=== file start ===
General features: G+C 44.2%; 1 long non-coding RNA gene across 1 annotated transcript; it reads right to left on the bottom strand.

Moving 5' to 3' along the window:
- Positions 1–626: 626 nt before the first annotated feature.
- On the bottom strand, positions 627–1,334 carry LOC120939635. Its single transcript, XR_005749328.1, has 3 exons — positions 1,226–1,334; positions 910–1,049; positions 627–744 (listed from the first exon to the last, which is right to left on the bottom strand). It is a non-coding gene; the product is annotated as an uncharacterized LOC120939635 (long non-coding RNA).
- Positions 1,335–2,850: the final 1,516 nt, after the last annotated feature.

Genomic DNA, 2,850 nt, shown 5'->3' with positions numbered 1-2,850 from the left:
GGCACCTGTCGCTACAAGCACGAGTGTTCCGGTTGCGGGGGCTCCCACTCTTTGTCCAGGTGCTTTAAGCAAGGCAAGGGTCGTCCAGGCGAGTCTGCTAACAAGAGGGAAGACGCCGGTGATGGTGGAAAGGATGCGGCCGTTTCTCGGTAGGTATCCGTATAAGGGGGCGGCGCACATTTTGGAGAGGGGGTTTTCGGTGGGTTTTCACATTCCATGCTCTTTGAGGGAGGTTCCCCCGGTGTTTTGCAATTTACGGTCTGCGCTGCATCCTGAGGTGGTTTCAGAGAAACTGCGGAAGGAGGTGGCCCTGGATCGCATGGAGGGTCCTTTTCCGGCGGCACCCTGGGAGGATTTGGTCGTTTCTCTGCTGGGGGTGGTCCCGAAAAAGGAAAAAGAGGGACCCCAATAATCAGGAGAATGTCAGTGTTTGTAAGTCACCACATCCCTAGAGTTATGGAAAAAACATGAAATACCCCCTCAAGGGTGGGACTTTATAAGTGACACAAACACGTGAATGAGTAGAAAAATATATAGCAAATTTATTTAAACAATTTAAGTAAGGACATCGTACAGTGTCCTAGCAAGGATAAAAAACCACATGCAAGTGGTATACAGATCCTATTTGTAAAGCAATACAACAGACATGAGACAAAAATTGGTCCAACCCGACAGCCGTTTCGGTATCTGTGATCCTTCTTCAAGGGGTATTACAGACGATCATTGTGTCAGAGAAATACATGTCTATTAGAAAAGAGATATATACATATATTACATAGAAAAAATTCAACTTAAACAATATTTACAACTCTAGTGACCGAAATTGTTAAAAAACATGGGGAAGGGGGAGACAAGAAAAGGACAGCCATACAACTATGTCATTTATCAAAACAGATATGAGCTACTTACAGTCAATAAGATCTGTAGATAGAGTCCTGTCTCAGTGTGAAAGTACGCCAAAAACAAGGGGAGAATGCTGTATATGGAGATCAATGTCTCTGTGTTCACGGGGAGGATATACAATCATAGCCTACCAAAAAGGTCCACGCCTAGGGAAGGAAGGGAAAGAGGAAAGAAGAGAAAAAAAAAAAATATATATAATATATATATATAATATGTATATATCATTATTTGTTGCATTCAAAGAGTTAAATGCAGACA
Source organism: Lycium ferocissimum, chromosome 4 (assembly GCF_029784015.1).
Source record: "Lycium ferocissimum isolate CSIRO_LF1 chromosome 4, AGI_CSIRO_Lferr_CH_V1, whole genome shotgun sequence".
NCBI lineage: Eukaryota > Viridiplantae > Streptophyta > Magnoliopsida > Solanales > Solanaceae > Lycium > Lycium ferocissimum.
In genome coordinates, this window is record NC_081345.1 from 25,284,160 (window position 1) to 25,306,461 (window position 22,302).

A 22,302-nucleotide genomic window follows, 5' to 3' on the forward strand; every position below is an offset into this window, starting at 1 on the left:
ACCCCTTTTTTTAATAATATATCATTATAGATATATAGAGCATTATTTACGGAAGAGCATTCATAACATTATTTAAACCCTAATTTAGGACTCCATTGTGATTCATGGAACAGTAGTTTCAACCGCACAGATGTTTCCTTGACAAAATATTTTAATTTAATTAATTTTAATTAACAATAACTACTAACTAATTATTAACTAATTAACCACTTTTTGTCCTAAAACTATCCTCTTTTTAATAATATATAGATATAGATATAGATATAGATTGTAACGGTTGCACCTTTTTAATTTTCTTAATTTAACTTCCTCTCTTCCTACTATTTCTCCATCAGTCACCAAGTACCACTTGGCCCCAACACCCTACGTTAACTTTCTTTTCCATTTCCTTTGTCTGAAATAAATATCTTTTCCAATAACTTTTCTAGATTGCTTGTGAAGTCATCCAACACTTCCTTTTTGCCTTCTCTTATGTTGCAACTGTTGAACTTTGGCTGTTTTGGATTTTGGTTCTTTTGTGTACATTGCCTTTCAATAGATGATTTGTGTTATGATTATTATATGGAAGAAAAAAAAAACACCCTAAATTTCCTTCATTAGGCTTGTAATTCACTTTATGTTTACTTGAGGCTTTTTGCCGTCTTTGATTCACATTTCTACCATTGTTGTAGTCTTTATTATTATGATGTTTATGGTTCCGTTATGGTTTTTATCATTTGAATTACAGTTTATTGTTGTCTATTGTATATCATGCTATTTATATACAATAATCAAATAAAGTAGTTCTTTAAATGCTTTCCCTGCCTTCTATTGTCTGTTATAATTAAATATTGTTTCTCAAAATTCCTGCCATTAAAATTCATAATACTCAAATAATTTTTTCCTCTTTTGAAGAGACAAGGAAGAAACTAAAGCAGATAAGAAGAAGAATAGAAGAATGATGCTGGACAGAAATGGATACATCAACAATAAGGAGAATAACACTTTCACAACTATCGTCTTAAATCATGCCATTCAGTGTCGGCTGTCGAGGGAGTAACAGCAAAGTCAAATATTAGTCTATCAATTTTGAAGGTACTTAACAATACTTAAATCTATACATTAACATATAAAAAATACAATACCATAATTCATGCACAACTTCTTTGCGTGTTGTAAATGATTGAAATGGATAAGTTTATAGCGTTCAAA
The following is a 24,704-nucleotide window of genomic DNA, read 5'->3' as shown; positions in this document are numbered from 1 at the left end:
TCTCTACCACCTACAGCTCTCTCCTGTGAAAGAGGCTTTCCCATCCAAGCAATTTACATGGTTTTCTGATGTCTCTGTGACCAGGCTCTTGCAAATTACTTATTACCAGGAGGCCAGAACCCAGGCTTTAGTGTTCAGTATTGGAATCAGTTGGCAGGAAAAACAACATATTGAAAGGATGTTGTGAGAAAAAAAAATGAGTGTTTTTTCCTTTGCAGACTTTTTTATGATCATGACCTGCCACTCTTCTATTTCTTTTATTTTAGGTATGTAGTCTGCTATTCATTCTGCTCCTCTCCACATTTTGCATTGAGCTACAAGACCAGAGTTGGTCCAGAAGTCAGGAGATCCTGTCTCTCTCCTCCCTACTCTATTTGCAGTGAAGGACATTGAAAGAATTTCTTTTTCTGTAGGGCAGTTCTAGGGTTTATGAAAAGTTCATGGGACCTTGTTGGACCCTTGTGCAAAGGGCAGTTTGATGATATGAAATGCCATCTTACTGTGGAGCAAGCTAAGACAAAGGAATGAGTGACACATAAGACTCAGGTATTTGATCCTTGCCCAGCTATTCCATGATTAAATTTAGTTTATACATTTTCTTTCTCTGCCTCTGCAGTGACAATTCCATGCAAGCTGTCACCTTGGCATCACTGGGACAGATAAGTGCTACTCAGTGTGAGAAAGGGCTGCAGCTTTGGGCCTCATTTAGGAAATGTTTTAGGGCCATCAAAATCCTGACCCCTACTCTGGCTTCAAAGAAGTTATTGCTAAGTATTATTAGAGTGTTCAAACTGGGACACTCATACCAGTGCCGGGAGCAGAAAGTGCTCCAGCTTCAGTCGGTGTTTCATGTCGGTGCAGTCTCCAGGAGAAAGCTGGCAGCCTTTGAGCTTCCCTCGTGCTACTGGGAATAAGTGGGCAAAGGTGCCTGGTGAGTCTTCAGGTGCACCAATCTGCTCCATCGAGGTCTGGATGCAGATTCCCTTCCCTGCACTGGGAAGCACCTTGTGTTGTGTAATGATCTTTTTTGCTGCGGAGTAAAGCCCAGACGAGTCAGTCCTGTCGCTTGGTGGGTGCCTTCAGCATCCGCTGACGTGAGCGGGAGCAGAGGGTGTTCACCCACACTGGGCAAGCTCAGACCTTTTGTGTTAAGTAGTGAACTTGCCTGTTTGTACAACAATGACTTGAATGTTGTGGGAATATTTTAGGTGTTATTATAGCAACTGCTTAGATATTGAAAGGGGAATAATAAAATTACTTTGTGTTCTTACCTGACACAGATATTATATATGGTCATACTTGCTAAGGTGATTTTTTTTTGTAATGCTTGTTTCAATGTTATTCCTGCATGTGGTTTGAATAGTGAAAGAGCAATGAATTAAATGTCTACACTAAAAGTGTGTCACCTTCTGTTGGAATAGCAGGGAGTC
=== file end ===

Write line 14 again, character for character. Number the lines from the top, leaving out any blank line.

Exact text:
The following is a 24,704-nucleotide window of genomic DNA, read 5'->3' as shown; positions in this document are numbered from 1 at the left end: